CPA firms are becoming increasingly popular targets for cybercriminals.
Since these firms have the sensitive (and valuable) information of several companies or entities accessible via a single database and often lack sophisticated IT security measures, CPA offices become one-stop shops for digital thieves.
Last year, there were 1,473 confirmed data breaches, resulting in the exposure of nearly 165 million sensitive records. To avoid becoming another statistic, you need to be well-versed in the possible consequences of a cybersecurity incident and know how to decrease your risk.
The cost of a cyberattack
The effects of a cybersecurity incident can be far-reaching and expensive. According to the 2019 Cost of a Data Breach Report, the average cost of a data breach is $3.92 million. To put the potential impact in perspective, below is a list of all direct, indirect and opportunity costs your firm can incur in the event of a data breach.
- Detection costs: The costs associated with the discovery and subsequent investigation of the incident, including the time, resources, and personnel needed to diagnose the issue as well as execute a response plan.
- Containment costs: The expenses related to the activities that allow the firm to minimize the impact of the breach, such as the cost of applying temporary fixes until a permanent solution can be found.
- Recovery costs: The costs associated with the incident itself as well as restoring business operations to their baseline, including legal expenditures and regulatory fines.
- Productivity loss: The value of lost time from employees who are unable to perform their job while the breach is being resolved, such as any overtime required to compensate for the lost work.
- Third-party costs: The expenditures related to the use of contractors, consultants and other specialists the firm must bring on to assist with resolution of the issue.
- Business disruption: The total cost of the breach, including lost revenue, lost productivity, the cost of recovery, damage to the company’s reputation, missed deadlines, and customer churn.
Fortunately, there are steps you can take to decrease your firm’s likelihood of experiencing a cyberattack.
3 ways to enhance your cybersecurity
To get started reducing your security risk, do the following.
Draft an acceptable use policy
An acceptable use policy (AUP) explicitly outlines the rules employees must follow regarding use of the firm’s software, computers, and network. An AUP clearly states how employees should and shouldn’t use technology provided by their employer as well as any personal mobile devices they use for work.
Implementing an AUP is essential primarily because every one of your employees has the ability to either intentionally or accidentally compromise the security of your firm. IT management software provider Ipswitch found that nearly ¾ of security breaches are due to employee actions (either deliberate or inadvertent).
A comprehensive yet easy-to-read AUP can substantially decrease your firm’s risk of cyberattacks and data breaches. It’s an effective tool for educating employees on how to identify possible cybersecurity threats.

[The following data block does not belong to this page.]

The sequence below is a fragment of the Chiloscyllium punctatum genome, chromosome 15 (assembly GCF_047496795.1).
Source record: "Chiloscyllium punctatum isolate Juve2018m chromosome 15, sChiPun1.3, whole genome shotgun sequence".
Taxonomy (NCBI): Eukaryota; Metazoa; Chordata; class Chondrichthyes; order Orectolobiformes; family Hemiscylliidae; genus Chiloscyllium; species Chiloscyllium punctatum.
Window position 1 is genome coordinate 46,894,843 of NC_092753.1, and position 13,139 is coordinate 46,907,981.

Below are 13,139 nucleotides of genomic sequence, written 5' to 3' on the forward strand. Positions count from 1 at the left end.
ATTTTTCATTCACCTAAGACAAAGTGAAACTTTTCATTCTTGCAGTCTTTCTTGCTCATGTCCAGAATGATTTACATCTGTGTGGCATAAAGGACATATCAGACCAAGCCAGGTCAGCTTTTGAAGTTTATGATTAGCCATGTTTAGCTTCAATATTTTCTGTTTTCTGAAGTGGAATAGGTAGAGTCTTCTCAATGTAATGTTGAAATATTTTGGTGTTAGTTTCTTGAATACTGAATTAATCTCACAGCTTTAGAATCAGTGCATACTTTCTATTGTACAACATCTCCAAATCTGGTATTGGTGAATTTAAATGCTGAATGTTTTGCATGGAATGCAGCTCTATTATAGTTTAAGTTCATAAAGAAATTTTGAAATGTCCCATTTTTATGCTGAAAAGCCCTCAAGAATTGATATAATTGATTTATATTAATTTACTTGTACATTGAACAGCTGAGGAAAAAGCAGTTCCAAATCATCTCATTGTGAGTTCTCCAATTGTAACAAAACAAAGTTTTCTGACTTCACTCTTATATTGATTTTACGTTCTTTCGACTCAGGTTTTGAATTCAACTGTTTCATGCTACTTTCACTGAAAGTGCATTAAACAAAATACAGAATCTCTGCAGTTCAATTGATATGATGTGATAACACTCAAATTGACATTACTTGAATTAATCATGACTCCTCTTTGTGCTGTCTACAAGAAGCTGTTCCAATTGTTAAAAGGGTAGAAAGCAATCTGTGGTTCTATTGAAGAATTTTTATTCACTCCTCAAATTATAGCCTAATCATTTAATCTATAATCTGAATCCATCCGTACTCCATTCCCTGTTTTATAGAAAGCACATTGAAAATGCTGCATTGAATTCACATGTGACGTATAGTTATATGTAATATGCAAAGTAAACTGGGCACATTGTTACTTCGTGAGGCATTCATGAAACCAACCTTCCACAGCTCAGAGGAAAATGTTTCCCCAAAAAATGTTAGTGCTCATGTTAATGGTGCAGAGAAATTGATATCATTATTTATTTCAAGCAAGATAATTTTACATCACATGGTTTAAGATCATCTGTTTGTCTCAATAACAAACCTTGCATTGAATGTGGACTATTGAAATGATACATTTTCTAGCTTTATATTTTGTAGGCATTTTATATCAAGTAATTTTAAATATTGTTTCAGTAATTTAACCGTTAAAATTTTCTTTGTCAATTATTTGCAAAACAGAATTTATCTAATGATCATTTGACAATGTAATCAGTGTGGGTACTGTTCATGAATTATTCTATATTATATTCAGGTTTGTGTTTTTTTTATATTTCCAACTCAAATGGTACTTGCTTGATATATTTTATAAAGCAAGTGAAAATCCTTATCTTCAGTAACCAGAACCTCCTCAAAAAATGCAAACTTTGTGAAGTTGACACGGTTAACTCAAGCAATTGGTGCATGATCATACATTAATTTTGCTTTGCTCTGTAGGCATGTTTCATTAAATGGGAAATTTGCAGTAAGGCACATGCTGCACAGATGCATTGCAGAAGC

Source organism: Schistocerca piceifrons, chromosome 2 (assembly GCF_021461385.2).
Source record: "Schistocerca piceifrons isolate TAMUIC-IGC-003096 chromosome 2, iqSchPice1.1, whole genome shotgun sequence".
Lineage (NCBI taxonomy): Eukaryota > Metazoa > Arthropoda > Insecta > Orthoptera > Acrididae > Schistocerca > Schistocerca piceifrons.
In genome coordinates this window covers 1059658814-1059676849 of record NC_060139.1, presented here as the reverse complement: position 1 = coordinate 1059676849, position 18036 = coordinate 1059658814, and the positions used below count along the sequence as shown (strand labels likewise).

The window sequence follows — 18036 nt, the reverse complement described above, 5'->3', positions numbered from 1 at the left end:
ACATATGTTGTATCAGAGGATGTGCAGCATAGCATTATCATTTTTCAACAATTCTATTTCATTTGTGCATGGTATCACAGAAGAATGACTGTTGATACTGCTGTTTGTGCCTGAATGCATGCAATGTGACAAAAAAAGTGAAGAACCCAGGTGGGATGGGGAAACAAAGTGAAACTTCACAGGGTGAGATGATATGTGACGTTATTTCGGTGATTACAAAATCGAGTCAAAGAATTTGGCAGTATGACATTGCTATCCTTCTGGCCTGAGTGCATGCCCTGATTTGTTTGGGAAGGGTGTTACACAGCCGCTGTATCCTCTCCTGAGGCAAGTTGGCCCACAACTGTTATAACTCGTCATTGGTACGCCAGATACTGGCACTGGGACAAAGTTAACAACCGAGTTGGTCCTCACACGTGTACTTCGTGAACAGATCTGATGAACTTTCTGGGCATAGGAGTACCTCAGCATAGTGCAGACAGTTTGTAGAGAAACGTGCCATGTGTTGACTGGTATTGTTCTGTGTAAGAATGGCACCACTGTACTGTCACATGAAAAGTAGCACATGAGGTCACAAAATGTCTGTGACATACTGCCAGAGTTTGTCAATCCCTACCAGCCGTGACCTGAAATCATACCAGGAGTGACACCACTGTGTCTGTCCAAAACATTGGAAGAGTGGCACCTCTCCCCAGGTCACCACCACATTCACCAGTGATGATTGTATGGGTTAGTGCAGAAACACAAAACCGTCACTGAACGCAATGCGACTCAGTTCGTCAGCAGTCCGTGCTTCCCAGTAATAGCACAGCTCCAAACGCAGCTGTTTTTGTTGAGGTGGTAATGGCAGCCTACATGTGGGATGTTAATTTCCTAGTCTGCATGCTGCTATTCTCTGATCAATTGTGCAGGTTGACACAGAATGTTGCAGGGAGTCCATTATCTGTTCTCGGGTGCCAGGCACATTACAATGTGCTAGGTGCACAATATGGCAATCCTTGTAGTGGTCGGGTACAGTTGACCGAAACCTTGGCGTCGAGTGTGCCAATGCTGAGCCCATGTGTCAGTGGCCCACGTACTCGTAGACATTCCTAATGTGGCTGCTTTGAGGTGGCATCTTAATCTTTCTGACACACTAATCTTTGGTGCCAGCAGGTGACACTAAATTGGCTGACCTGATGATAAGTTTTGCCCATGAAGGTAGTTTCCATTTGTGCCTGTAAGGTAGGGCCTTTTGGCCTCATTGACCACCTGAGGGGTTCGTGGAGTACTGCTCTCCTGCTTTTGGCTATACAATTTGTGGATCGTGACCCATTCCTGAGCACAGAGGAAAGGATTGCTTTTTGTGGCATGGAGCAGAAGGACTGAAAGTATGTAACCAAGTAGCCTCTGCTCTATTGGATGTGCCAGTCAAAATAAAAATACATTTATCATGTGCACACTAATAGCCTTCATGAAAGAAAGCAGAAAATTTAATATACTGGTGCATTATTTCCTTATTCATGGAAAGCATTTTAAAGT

- Related resource: Sample security policy for CPA firms
Adopt cloud-based technology
Many CPA firms that prefer hosted or on-premise software solutions to cloud-based platforms cite security as the main reason they refuse to move their data to the cloud. The truth is that cloud-based solutions are considerably more secure than hosted or on-premise software.
If you have an on-site IT specialist or even an entire IT team, they may do periodic network vulnerability checks, but they also have dozens of other responsibilities. Cloud solutions providers have employees dedicated exclusively to ensuring their IT infrastructure is as strong and secure as possible.
Further, you can be confident the platform always has the latest patches and the provider has addressed known vulnerabilities because updates to cloud solutions are deployed automatically. In addition, cloud-based solutions tend to be less expensive and easier to maintain than hosted or on-premise options.
Develop an incident response plan
Ideally, your firm will never experience a data breach or cyberattack. Realistically, however, you should be prepared for the day when it happens by developing an incident response plan.
What your firm does immediately following discovery of the issue will determine just how extensive (and expensive) the damage will be. An effective incident response plan includes the following steps:
- Appoint an incident response planning team.
- Determine the type / extent of the incident.
- Complete initial reporting.
- Escalate the incident, as appropriate.
- Notify affected individuals and companies.
- Investigate and collect evidence.
- Mitigate further risks.
- Implement recovery measures.
Your incident response plan, along with all other security policies and procedures, should be regularly evaluated and updated as needed.
Since existing threats are continuously evolving and new threats are appearing almost daily, your firm must take a proactive approach to maintaining strong cybersecurity protections. Don’t let your practice become a cautionary tale for other firms. Stay up to date and take steps today to keep your office safe.
Callie Hinman is the Content Strategist for CPACharge, a provider of online payment technology for CPAs. She is a proud graduate of the University of Texas and is staunchly committed to following Ann Handley’s Rule of FIWTSBS (“Find Interesting Ways to Say Boring Stuff”).